The Banks (KBE) and (KRE)- Riverside Trade Or Cliffside Trade?


The SPDR Regional Bank Tracking ETF (KRE)  is at a significant tradable decision point. So is the SPDR Bank ETF (KBE). While banks are not associated with the growth part of the market, they usually smell trouble before most of the other industry groups. On a chart, we consider the last bar of information the most important because its tradable. The rest is just history! Good history but it is the shoulda-woulda-coulda part of the chart. Digging in on the two SPDR Bank ETF's is timely this week because its a potential trade.

First the Regional Banking SPDR ETF (KRE) which is composed of 100% regional banks. Starting at the top, since the inception of QE in 2012 the SPURS line has been trending up. This recently changed with lower lows and highs. We can see that we are making new lows on that indicator. The RSI is still in bull mode by staying above 40. A breach of that level would be very concerning.

Moving onto the price chart, the 40 WMA has been support for over two years. We recently tested the 40 WMA in March, fell well below and bounced. We are now back below the 40 WMA indicated by the red arrows and have been for four weeks. We can see a significant topping structure building on the right hand side. Will it complete? I think the MACD might have the answer for us. While the breach of the 40 WMA had some whipsaws, when it was combined with a MACD below zero it was an important signal. All of the breaches were near the end of respective QE efforts by the Fed. As we can see on the zoom panel, the MACD black line moved into negative territory this week. That would appear to confirm the sell signal.

With a brief study on volume, we can see the average volume is declining. While the volume was below average this week, it is more concerning because it was also options expiration week. On the most recent high (the right shoulder of this topping pattern), in the zoom thumbnail you can see the last high had very low volume. The lack on interest then, the light volume on this OE week, multiple sell signals and a price sitting on a support line suggests a protective posture. That is for the regionals, lets look at the SPDR with the diversified Banks and other financial providers. 

The  Banking SPDR ETF (KBE) which is composed of 71% regional banks,29% other is shown below. The charts are very similar. The volume profile is different on the chart as this one pales in comparison in volume. The SPURS trend is making new lows, the RSI is still in bull mode and the topping pattern is almost identical. The volume on the zoom panel is very revealing. At the highs in June, it was also very weak. This weeks volume was slightly higher than the June volume but this was also options expiration. The low volume level for this week was last seen at the right shoulder high, and then its back to August 2012 other than Thanksgiving and Christmas weeks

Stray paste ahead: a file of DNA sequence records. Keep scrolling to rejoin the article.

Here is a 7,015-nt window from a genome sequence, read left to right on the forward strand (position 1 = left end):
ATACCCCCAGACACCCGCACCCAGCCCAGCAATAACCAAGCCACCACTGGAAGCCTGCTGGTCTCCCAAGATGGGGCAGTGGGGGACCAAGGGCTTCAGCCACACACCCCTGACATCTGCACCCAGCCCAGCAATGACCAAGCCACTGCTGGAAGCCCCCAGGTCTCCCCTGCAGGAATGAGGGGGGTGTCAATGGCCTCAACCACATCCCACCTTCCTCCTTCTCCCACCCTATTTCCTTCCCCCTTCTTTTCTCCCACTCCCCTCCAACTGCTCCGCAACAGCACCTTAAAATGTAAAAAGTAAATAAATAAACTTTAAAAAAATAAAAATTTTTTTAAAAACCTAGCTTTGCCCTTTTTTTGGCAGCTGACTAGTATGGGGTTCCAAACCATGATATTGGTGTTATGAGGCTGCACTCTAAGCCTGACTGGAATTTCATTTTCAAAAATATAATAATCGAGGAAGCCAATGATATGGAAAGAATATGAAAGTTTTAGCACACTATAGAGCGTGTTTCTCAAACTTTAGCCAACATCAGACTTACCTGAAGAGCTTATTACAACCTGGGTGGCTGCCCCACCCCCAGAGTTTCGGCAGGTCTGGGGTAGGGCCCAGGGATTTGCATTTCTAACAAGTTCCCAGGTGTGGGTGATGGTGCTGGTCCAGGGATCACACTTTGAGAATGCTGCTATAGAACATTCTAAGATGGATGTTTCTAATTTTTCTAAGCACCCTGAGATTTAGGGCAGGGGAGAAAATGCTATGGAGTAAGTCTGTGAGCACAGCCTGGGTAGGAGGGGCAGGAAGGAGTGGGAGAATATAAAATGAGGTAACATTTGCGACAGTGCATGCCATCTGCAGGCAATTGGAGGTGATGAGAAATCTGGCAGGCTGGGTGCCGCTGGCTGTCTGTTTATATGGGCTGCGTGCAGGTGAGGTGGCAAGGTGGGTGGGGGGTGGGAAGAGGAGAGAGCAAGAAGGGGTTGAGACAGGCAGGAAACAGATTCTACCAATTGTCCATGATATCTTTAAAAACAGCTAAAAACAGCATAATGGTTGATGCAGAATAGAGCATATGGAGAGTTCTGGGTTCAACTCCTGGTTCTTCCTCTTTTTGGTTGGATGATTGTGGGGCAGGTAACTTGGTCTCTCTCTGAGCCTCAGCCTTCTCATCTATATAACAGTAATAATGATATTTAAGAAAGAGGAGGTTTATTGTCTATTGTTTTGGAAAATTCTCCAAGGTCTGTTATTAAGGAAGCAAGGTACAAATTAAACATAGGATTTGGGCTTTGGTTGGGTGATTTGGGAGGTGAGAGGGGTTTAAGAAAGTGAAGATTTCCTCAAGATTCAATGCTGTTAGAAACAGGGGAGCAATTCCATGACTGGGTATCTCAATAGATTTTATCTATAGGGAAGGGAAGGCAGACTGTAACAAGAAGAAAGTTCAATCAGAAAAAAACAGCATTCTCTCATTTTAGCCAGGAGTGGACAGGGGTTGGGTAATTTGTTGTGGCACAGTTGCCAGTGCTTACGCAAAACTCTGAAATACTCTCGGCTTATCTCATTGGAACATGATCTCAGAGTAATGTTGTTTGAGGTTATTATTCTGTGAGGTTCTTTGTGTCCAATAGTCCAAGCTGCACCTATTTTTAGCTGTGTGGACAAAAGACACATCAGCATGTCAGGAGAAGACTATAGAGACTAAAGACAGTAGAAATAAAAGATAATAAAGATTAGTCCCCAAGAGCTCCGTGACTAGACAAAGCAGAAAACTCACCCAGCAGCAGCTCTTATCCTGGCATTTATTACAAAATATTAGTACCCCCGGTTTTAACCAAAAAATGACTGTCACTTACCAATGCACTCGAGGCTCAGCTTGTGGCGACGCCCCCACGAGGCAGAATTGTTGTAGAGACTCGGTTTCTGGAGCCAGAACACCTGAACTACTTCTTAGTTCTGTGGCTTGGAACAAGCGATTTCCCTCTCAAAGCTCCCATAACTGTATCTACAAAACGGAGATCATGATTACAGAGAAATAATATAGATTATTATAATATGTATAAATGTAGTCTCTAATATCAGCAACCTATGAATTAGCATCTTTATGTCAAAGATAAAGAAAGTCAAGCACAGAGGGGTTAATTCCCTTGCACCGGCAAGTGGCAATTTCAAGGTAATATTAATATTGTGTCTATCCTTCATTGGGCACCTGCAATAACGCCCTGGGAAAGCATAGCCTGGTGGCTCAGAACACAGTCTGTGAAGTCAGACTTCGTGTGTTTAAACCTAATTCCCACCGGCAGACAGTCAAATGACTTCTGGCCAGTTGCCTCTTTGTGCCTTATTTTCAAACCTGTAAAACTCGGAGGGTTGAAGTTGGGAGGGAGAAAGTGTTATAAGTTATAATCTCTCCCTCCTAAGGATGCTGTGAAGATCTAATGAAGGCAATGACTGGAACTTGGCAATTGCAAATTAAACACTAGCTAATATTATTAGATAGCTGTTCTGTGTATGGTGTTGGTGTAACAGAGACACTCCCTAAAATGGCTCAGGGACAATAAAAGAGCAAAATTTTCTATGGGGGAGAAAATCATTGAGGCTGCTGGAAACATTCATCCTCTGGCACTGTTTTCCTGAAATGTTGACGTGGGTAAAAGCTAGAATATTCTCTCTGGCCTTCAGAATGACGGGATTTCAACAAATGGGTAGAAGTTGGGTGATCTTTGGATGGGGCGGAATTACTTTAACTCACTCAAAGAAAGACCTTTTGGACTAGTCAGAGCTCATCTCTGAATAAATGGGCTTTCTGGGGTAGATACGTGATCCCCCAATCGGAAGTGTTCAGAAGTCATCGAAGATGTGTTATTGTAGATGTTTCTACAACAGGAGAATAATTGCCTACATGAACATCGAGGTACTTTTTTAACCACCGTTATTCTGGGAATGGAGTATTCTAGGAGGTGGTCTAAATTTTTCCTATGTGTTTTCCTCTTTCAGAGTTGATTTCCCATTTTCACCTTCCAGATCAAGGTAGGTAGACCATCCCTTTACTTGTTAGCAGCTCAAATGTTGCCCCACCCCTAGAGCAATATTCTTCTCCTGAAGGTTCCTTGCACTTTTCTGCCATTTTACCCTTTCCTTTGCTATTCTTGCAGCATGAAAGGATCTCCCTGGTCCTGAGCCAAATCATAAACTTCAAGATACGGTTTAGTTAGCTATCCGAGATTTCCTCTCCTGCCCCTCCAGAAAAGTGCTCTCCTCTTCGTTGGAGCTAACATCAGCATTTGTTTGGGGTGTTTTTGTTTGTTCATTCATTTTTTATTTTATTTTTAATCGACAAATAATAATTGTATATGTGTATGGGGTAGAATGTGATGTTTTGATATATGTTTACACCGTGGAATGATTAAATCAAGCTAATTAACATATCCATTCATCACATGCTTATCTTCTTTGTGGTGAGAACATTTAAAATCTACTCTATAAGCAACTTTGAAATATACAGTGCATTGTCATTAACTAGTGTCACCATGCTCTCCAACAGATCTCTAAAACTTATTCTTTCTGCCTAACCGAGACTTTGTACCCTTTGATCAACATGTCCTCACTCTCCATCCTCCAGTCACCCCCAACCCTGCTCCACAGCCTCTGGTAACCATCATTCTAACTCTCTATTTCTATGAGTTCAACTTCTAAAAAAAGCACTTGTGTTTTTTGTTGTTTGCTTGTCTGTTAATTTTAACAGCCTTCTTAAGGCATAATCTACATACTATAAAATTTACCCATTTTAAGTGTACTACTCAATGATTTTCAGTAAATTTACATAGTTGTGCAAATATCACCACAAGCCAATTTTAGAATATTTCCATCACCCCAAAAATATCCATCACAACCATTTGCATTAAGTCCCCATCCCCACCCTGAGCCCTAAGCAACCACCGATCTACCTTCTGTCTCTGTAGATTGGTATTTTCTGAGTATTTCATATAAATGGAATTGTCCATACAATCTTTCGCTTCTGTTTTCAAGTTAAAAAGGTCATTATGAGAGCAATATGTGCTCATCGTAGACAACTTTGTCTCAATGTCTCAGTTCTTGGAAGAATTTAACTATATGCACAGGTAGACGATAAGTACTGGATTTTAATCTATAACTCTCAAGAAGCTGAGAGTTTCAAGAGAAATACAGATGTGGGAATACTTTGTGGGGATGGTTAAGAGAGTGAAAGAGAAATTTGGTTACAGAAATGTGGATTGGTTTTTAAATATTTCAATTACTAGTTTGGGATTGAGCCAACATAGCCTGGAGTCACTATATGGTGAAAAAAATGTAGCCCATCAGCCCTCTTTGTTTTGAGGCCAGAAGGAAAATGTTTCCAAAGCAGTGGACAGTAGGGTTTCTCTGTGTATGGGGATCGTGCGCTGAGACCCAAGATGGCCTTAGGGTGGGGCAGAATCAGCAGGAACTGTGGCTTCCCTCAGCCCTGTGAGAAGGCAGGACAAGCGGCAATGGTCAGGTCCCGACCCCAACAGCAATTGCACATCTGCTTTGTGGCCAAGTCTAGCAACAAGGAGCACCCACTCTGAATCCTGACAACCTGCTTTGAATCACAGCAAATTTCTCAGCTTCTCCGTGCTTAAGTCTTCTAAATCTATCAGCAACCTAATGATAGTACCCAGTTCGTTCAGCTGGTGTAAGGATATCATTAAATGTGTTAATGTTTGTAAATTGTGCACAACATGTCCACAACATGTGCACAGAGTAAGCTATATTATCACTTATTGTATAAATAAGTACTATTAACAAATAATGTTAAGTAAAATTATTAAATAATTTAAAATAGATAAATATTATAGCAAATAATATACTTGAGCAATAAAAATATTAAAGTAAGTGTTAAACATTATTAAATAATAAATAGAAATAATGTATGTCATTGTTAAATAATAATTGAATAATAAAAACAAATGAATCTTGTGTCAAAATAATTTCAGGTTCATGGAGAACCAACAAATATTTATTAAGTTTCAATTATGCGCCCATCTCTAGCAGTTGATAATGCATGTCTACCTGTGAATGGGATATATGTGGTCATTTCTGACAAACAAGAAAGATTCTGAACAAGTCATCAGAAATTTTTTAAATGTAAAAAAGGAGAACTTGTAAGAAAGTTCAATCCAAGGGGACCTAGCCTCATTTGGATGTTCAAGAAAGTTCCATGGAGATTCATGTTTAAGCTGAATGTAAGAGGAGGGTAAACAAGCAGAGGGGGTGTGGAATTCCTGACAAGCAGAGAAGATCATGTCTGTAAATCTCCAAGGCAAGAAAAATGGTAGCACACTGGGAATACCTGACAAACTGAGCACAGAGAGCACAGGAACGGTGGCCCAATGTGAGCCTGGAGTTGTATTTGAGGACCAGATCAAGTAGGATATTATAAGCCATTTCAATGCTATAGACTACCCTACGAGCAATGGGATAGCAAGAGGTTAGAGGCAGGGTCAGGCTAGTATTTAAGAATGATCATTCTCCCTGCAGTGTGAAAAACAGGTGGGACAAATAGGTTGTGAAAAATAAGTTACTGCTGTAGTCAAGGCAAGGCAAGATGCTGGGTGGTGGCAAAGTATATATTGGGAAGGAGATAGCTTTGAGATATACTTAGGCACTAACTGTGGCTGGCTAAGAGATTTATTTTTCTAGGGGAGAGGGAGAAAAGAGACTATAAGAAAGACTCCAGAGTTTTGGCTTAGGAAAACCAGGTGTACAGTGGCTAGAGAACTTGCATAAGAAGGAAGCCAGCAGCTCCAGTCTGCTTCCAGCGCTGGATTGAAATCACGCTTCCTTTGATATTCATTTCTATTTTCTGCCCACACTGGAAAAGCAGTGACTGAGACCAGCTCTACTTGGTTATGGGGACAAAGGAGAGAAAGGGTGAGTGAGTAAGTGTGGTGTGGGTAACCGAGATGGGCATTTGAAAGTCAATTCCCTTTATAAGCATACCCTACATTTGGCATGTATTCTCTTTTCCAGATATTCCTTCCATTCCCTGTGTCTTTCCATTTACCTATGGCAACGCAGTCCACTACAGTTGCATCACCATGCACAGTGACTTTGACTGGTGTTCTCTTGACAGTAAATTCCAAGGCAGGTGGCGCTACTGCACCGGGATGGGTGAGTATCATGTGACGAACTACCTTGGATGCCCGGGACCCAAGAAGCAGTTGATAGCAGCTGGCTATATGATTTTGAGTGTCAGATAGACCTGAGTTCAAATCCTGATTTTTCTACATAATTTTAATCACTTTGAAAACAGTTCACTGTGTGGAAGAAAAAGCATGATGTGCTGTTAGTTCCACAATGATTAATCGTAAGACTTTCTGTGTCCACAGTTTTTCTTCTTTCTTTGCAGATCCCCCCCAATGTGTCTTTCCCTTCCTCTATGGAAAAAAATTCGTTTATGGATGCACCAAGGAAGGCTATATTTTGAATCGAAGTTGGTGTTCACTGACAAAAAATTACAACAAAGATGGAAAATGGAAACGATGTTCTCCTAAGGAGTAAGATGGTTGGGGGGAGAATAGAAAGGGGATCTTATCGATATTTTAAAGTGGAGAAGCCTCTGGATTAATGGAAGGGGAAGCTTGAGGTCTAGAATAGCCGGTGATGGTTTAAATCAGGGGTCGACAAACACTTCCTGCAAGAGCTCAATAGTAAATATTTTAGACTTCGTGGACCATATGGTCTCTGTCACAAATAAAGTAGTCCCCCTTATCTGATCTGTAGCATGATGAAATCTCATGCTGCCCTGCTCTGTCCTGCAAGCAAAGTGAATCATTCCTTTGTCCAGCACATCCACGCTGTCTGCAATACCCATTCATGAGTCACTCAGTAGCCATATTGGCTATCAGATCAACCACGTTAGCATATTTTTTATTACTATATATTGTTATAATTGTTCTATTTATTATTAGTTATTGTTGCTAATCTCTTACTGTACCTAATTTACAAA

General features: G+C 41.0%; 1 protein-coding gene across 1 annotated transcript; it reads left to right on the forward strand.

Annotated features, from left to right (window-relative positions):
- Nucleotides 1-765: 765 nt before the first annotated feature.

I think the most critical piece of information resides on the MACD in concert with the 40 WMA. Even the big diversified banks are not able to change the profile of this price and momentum action. Maybe this is the low point as the Hamptons empties out and Manhattan fills back up. But the trend seems the same  on the regional banks as well so I don't think that will come into play here. The biggest change coming is the end of QE unless Janet Yellen's speech in Jackson Hole changes the trend on this chart.

How did this chart look at the 2007 top?

This ETF only started in late 2005. Things look 'photocopy' similar. While it looks like a 'riverside bank' at this point on Charts 1 and 2, there is nothing suggesting it can't be more cliffside either. The tops of 2010, 2011 and 2007 all have the same price action. So far I would suggest the MACD moving below zero with a price below the 40 WMA to be trouble. While the volume was increasing as the 'new' ETF in chart 3 became popular, it had an eerily quiet week after Options Expiration, September 2007. Three weeks later marked a market top. Close monitoring would appear to be in order. We'll figure out if its cliffside later!

Good trading,

Greg Schnell, CMT


Greg Schnell
About the author: , CMT, is a Senior Technical Analyst at specializing in intermarket and commodities analysis. He is also the co-author of Stock Charts For Dummies (Wiley, 2018). Based in Calgary, Greg is a board member of the Canadian Society of Technical Analysts (CSTA) and the chairman of the CSTA Calgary chapter. He is an active member of both the CMT Association and the International Federation of Technical Analysts (IFTA). Learn More
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